We get into Silverton, one of my favorite mountain towns and I check in at The Avon, an old brothel turned hostel. I stayed here on the CT and absolutely love the place. It’s so homey and old-timey and sooo nice for a hostel. I run into another CDTer I know and meet one more and we find out that we hiked the PCT the same year. I’m so hungry by this point so I run downtown and hit up the first place to eat I can find. Of all things, shrimp ceviche sounds amazing, maybe because it reminds me of being in Mexico… and being warm.
After food I am still freezing and a hot shower never felt so amazing. I lounge around the hostel, meeting fellow travellers. The hostel has a fireplace which we all huddle around, especially after seeing the dreary mountains I could be in that are a wall of darkness. The rain comes and goes throughout the evening. We eat, share stories, mostly just laugh a lot. I only pull myself away because I am so excited to sleep in a bed. I can’t remember the last time I slept in a bed… Wyoming? And this one is so snuggly. I fall asleep happy and warm.
CDT Day 77
It’s overcast when I wake up and soon starts raining, which it continues to do for most of the day. You can’t even see the tops of the mountains. So glad I’m not up there. I drink coffee and sit on the porch wrapped in a blanket. Suddenly I’m starving and realize it’s after 9 am. I usually eat breakfast before 7 am, so my stomach is not happy. I run down to the store to grab some eggs and make a yummy breakfast. Then I wander around town in the drizzle. I can see a statue above the town and I climb up to find a catholic shrine.
It has a great view of the small town too.
I wander through the shops downtown and check out all the history of the mining town. The steam train rolls into town in the afternoon, whistle blowing. I feel like I could be living back in the old mining days.
Then it’s back to the hostel for more food and relaxation. We band together and make a joint dinner of scrumptious breakfast burritos and then settle into the home theater in the basement of the hostel and start in on the first Lord of the Rings movie. I forgot how epic it is. We get halfway through, but by midnight we decide to call it a night and finish it tomorrow.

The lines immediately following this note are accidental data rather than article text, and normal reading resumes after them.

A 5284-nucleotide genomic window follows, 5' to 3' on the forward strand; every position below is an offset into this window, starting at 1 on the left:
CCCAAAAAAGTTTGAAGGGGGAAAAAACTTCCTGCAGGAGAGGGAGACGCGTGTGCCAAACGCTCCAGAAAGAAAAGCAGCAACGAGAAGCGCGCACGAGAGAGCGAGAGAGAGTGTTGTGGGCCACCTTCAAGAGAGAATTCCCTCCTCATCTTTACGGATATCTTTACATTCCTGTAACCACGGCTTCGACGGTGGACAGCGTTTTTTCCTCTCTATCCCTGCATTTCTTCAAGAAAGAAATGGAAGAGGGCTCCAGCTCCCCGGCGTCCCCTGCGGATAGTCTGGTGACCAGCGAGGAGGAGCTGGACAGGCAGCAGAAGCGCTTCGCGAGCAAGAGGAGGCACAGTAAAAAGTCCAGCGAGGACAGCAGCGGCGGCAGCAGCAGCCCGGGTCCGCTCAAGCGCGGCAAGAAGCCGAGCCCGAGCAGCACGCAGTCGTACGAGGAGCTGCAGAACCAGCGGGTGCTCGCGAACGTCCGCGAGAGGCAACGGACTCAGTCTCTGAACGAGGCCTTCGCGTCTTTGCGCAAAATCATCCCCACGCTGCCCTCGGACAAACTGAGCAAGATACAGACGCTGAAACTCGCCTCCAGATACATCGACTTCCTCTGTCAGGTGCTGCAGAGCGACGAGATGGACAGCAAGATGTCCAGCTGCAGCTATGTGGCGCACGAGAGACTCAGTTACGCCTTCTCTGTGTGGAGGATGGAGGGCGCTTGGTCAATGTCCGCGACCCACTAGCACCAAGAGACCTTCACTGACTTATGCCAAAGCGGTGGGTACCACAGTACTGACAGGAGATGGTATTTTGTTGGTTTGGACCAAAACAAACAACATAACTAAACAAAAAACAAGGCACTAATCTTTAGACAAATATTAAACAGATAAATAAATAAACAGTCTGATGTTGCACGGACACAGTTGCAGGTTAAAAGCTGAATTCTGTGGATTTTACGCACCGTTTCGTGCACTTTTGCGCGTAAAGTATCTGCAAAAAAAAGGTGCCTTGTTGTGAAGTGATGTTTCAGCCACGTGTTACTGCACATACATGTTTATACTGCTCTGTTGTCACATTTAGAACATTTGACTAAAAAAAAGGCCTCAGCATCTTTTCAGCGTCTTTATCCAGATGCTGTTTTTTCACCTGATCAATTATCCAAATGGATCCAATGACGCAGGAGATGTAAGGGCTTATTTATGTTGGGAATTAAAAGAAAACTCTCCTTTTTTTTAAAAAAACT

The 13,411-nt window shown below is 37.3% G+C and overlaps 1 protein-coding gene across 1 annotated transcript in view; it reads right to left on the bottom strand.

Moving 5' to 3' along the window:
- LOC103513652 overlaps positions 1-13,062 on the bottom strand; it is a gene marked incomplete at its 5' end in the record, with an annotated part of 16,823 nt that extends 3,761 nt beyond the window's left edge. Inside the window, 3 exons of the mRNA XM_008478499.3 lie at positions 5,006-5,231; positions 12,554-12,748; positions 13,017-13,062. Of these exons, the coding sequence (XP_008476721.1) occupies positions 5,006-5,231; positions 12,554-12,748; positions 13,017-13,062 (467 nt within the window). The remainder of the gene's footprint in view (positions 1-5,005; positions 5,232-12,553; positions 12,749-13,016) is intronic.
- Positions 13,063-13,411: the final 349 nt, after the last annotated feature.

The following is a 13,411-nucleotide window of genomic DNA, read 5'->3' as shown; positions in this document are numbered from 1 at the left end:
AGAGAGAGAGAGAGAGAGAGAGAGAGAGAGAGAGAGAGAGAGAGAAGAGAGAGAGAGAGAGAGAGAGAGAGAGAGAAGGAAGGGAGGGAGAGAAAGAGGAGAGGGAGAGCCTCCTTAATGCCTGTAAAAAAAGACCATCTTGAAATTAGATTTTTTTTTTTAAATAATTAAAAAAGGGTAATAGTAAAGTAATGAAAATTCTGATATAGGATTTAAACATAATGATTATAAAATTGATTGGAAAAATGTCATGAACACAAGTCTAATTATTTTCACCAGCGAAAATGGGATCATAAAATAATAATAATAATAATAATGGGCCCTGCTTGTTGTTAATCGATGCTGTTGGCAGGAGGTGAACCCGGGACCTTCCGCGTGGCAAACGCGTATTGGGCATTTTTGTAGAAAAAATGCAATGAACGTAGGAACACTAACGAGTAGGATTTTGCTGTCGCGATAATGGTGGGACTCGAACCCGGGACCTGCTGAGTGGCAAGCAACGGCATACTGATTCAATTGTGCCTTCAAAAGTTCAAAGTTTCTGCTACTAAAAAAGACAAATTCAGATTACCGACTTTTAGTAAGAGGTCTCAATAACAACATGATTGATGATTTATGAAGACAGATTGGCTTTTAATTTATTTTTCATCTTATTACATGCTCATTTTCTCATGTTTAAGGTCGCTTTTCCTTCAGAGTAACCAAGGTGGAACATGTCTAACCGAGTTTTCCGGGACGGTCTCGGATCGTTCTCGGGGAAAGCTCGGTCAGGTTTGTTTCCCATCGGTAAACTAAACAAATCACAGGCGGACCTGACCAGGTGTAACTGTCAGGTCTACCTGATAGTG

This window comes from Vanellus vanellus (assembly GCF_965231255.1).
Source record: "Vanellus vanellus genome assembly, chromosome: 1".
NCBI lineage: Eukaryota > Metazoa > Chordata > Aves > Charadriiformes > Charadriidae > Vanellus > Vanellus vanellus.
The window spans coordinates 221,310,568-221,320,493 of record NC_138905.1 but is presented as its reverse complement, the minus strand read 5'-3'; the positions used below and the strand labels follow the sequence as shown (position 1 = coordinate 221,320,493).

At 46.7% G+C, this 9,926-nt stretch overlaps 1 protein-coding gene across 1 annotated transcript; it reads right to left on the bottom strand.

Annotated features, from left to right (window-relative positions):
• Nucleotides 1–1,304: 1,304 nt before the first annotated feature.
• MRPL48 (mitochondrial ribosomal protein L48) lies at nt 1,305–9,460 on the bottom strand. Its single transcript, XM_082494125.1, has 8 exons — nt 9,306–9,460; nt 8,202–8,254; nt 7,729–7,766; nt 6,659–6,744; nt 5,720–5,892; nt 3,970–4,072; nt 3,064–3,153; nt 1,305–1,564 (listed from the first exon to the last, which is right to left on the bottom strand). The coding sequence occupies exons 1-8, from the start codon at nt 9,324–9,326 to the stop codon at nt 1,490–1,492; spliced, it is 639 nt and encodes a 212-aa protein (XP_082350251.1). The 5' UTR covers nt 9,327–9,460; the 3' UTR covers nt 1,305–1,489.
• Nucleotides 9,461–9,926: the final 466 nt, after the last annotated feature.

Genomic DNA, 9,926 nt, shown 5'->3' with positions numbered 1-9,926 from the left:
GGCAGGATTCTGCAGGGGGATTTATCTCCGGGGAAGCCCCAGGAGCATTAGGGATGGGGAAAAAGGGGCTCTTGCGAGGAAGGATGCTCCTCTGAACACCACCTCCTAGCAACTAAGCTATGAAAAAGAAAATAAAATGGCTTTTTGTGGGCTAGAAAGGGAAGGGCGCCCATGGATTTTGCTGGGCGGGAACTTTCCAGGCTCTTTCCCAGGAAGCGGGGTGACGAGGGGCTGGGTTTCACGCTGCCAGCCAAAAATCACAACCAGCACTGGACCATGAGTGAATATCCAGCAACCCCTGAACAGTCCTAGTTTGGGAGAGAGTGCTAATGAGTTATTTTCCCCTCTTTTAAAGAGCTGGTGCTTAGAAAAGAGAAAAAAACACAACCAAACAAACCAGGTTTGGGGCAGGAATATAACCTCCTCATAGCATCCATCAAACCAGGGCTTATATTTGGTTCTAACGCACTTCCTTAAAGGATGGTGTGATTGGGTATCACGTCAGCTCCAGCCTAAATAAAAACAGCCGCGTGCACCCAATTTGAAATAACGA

CDT Day 78
I sleep in and awake to another rainy morning. Coffee on the porch and watching the town wake up is a perfect start to a cold day. The weather isn’t looking great and there’s a flood warning in effect so we all decide to stay another day in town. It’s more town walks.
More oohing and aweing at the pretty leaves.
I find the ‘S’ on the hill.
The creek is just a mud bath after the storm.
I wander around the cemetery and wonder about all the people buried here.
Many of them dying young from mine accidents, avalanches, the influenza. The train into town is canceled today because of the flooding so the normal afternoon tourist surge doesn’t happen. The sun finally pops out in the afternoon.
After two days I get a chance to dry my tent out. We finish watching the Lords of the Rings movie and I can’t help but feel like it was made for thru-hikers. It’s more food and telling trail stories and laughing with the other hikers until the hostel is quiet and it’s way past hiker midnight (9 pm) and time for bed.
CDT Day 79
Well the two zeroes were fun, but now that the sun is out, time to hit the trail. One last real meal (leftovers and instant oatmeal) and all the coffee and then we head out. Skybird and I walk to the edge of town where we quickly get a ride. He takes us to the Stony Pass junction where we start climbing back up the jeep trail. A jeep shows up behind us and they take us a couple more miles up until they turn off. I walk the last couple miles back up to the trail. I can definitely feel the elevation after a couple days down low. The day is sunny and cold.
There’s all the climbing. Perks of the recent storm- lots of water. Downfall of the recent storm- parts of the trail are now a creek. It takes a lot of work to keep my feet dry today. We diverge from the CT a couple hours in and it’s almost comical how quickly the trail deteriorates. All the bushwacking and route finding and steep, rocky climbs. The smoother CT was nice while we had it. I stop for a late lunch and then push on until after dark. I see a massive bull moose and do a big circle around him as he stares me down. The lakes are abundant and beautiful.
The scenery is breathtaking.
I definitely feel like I am in the Lord of the Rings movie we were watching last night.
When the sun sets, the temperature immediately drops and I hurry to set up camp before I freeze.
Back to ramen and tortillas and cold nights!
CDT Day 80
I wake up to a hard and frozen tent. The ground is hard and frozen and covered in frost too. Getting out of my tent is so hard when it’s this cold, but I force myself to. Luckily, being up high above treeline means I get lots of sun once it pops over the mountain.
And the morning views are stunning.
The San Juans do not disappoint.